Thirteen years, thirteen times the favorite for the Kirk Ferentz-led Iowa Hawkeyes in their intra-state rivalry with the Iowa State Cyclones, a game better know simply as the "CyHawk" game.
It should be old hat for Iowa's head coach Kirk Ferentz, however he knows more so than anyone else that taking this game for granted is anything but wise. Playing the favorite hasn't exactly worked out well for the Hawkeyes.
Ferentz should also know that this game, this year could be the most important one in his history as part of the rivalry. It isn't just about bragging rights in 2013 anymore (not that it ever was and those who've been witness to this game know what I'm talking about).
Why? Well, between the results of last season (4-8 record anyone?) and a less than spectacular start to the 2013 season, the prospects of facing a three-game losing streak to the Cyclones don't bode well for the future of the coach in Iowa City.
Simply put, a win is a must for Ferentz and for the Hawkeyes' hopes in 2013.
There are people jumping on the "Fire Ferentz" bandwagon faster than those that jump on the Hawkeye Express every weekend.
A win over Iowa State, whom Ferentz holds a less than stellar 6-8 record against, would stop the haters in their tracks and also give his team some confidence.
Taking down a rival from another BCS conference and starting the season 2-1 would be about the best Ferentz could've hoped for with the schedule that was put in front of him.
Conversely, starting the season 1-2 and looking ahead towards a Big Ten slate that includes Wisconsin and Ohio State out of the Leaders division is less than appetizing to say the least.
However, not only is the history of this game against Ferentz's favor, so to is the history he has in rivalry/trophy games period.
In fact, he has struggled mightily in Trophy games his entire career.
Ferentz is all of 21-21 against rivals Iowa State, Minnesota, Wisconsin and Nebraska (since 2011 when the Heroes game became an annual thing) in his time as Iowa's head coach.
Let's face it; this is Big Ten country and trophies as well as Rose Bowls are what its all about. Losing to your rivals on a regular basis is the quickest way to find yourself on the unemployment line in the Big Ten.
Perhaps more so than in any other conference outside of the SEC—right, Gene Chizik?
Speaking of Chizik, that brings us up to Saturday's matchup in Ames (see what I did there?).
Both teams come in struggling some against the one thing that may prevent them from winning—the passing game.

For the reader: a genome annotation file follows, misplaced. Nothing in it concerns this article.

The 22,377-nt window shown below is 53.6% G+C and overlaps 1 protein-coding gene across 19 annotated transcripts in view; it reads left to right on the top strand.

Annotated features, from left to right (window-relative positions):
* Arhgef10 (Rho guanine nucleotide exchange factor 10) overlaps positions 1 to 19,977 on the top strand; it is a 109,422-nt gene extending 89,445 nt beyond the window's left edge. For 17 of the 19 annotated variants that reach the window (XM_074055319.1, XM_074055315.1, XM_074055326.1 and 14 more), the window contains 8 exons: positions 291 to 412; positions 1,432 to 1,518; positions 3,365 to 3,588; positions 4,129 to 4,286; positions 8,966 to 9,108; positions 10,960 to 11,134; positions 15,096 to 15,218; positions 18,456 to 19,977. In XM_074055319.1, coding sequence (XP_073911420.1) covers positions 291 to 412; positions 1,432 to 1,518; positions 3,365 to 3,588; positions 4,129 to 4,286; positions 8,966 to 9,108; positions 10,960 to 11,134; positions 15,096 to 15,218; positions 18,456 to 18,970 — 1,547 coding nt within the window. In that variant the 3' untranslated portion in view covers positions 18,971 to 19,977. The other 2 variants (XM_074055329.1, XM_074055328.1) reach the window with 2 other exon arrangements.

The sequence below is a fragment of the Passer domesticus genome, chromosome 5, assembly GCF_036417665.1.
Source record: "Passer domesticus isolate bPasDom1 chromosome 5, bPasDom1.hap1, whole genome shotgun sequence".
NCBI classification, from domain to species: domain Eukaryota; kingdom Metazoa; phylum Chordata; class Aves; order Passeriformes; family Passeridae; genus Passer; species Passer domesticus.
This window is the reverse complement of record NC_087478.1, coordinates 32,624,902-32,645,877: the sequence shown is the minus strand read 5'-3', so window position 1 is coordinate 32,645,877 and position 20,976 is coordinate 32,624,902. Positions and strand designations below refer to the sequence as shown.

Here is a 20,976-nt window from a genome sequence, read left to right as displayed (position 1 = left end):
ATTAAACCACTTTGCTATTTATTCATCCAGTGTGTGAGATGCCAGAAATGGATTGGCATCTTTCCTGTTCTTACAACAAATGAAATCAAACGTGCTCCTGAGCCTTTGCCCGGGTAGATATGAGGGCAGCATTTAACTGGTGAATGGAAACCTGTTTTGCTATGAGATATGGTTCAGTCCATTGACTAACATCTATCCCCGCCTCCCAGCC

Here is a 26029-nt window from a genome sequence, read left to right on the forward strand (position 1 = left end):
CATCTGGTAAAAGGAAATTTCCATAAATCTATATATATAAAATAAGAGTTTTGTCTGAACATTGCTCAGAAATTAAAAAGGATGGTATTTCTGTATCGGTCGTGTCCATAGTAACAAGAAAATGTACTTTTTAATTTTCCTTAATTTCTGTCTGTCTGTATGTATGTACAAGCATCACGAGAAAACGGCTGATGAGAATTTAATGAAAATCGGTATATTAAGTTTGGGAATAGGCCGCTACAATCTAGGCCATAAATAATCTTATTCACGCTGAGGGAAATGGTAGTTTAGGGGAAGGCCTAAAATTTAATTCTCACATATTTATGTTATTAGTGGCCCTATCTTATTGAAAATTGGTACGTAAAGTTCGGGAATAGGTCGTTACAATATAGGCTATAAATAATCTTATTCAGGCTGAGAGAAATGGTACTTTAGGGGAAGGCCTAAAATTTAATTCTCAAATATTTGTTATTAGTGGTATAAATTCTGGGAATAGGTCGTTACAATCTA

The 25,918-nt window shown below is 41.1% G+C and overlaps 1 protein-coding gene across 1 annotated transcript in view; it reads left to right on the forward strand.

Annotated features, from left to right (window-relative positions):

Will Jake Rudock grow up before our eyes and lead his team to victory in hostile territory or will the Hawkeyes defensive backfield lead them down a path of failure once again against an ISU passing attack that can stretch you every way possible?
If Kirk Ferentz wants to find a way to quell the ground swell calling for his firing, stopping the ISU pass attack and thus the win streak in their own backyard sure would be a heck of a way to do it.
There is also one lesson history can tell us about this Saturday's game and that is to key on how many points Iowa is putting up. In the eight previous losses, the Hawkeyes have failed to score more than 14 points in all but two of those games and have allowed ISU to score more than 14 points in six of those losses.
So, if Iowa is struggling to score points early on, this could be another disastrous game for Ferentz and his critics will have yet another notch in their argument for his firing.
This is about the last thing Iowa fans want to see on Saturday:
On the bright side of things for Hawkeye fans, Ferentz did stop a huge five-game win streak (four of which were on his watch) from becoming six early in his career at Iowa and that season ended with Iowa ranked No. 8 in the country.
If Ferentz wants to see another season in Iowa City and hope to see similar results to end 2013 he may need to stop a two-game streak from becoming three this time around. Otherwise the Hawkeyes run the risk of becoming second fiddle in their own state and worse than that in the Big Ten and that's a fate no one wants to see in the IC.
Andy Coppens is the lead Big Ten writer for Bleacher Report. For more on all things Big Ten, follow him on Twitter.
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